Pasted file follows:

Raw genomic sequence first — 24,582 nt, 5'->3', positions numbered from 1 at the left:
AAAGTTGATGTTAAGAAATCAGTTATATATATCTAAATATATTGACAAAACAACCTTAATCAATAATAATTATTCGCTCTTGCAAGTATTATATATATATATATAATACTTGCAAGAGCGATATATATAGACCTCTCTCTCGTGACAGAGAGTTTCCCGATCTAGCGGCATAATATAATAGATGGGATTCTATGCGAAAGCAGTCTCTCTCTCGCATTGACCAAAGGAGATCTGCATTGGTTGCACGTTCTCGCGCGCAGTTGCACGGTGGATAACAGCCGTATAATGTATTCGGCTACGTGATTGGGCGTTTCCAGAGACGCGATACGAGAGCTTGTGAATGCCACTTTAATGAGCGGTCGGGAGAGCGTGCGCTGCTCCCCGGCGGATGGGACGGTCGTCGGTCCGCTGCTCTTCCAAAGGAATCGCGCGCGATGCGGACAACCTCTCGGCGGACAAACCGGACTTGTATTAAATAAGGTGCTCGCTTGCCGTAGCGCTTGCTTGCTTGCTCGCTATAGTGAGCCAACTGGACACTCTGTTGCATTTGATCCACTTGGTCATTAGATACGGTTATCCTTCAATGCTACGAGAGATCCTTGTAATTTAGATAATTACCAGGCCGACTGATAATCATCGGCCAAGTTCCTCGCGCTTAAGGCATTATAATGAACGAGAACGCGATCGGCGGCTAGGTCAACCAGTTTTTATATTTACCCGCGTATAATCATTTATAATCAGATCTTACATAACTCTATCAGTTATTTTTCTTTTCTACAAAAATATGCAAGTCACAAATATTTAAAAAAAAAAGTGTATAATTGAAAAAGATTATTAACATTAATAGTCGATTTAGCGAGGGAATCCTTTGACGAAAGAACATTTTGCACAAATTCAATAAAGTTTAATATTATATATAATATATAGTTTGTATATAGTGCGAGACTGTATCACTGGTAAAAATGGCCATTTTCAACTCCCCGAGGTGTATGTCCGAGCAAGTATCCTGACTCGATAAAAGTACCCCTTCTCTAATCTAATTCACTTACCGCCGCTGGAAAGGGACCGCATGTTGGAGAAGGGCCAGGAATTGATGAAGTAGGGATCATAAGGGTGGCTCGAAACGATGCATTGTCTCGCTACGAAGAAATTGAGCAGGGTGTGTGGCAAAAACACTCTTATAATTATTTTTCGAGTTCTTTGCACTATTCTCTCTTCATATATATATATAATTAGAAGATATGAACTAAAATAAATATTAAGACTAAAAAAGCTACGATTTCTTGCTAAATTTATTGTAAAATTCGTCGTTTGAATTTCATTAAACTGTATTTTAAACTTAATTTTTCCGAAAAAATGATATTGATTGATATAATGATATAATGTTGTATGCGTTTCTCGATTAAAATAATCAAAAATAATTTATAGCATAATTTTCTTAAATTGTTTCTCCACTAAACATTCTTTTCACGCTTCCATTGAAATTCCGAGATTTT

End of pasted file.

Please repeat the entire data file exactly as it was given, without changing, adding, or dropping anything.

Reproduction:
Raw genomic sequence first — 24,582 nt, 5'->3', positions numbered from 1 at the left:
AAAGTTGATGTTAAGAAATCAGTTATATATATCTAAATATATTGACAAAACAACCTTAATCAATAATAATTATTCGCTCTTGCAAGTATTATATATATATATATAATACTTGCAAGAGCGATATATATAGACCTCTCTCTCGTGACAGAGAGTTTCCCGATCTAGCGGCATAATATAATAGATGGGATTCTATGCGAAAGCAGTCTCTCTCTCGCATTGACCAAAGGAGATCTGCATTGGTTGCACGTTCTCGCGCGCAGTTGCACGGTGGATAACAGCCGTATAATGTATTCGGCTACGTGATTGGGCGTTTCCAGAGACGCGATACGAGAGCTTGTGAATGCCACTTTAATGAGCGGTCGGGAGAGCGTGCGCTGCTCCCCGGCGGATGGGACGGTCGTCGGTCCGCTGCTCTTCCAAAGGAATCGCGCGCGATGCGGACAACCTCTCGGCGGACAAACCGGACTTGTATTAAATAAGGTGCTCGCTTGCCGTAGCGCTTGCTTGCTTGCTCGCTATAGTGAGCCAACTGGACACTCTGTTGCATTTGATCCACTTGGTCATTAGATACGGTTATCCTTCAATGCTACGAGAGATCCTTGTAATTTAGATAATTACCAGGCCGACTGATAATCATCGGCCAAGTTCCTCGCGCTTAAGGCATTATAATGAACGAGAACGCGATCGGCGGCTAGGTCAACCAGTTTTTATATTTACCCGCGTATAATCATTTATAATCAGATCTTACATAACTCTATCAGTTATTTTTCTTTTCTACAAAAATATGCAAGTCACAAATATTTAAAAAAAAAAGTGTATAATTGAAAAAGATTATTAACATTAATAGTCGATTTAGCGAGGGAATCCTTTGACGAAAGAACATTTTGCACAAATTCAATAAAGTTTAATATTATATATAATATATAGTTTGTATATAGTGCGAGACTGTATCACTGGTAAAAATGGCCATTTTCAACTCCCCGAGGTGTATGTCCGAGCAAGTATCCTGACTCGATAAAAGTACCCCTTCTCTAATCTAATTCACTTACCGCCGCTGGAAAGGGACCGCATGTTGGAGAAGGGCCAGGAATTGATGAAGTAGGGATCATAAGGGTGGCTCGAAACGATGCATTGTCTCGCTACGAAGAAATTGAGCAGGGTGTGTGGCAAAAACACTCTTATAATTATTTTTCGAGTTCTTTGCACTATTCTCTCTTCATATATATATATAATTAGAAGATATGAACTAAAATAAATATTAAGACTAAAAAAGCTACGATTTCTTGCTAAATTTATTGTAAAATTCGTCGTTTGAATTTCATTAAACTGTATTTTAAACTTAATTTTTCCGAAAAAATGATATTGATTGATATAATGATATAATGTTGTATGCGTTTCTCGATTAAAATAATCAAAAATAATTTATAGCATAATTTTCTTAAATTGTTTCTCCACTAAACATTCTTTTCACGCTTCCATTGAAATTCCGAGATTTT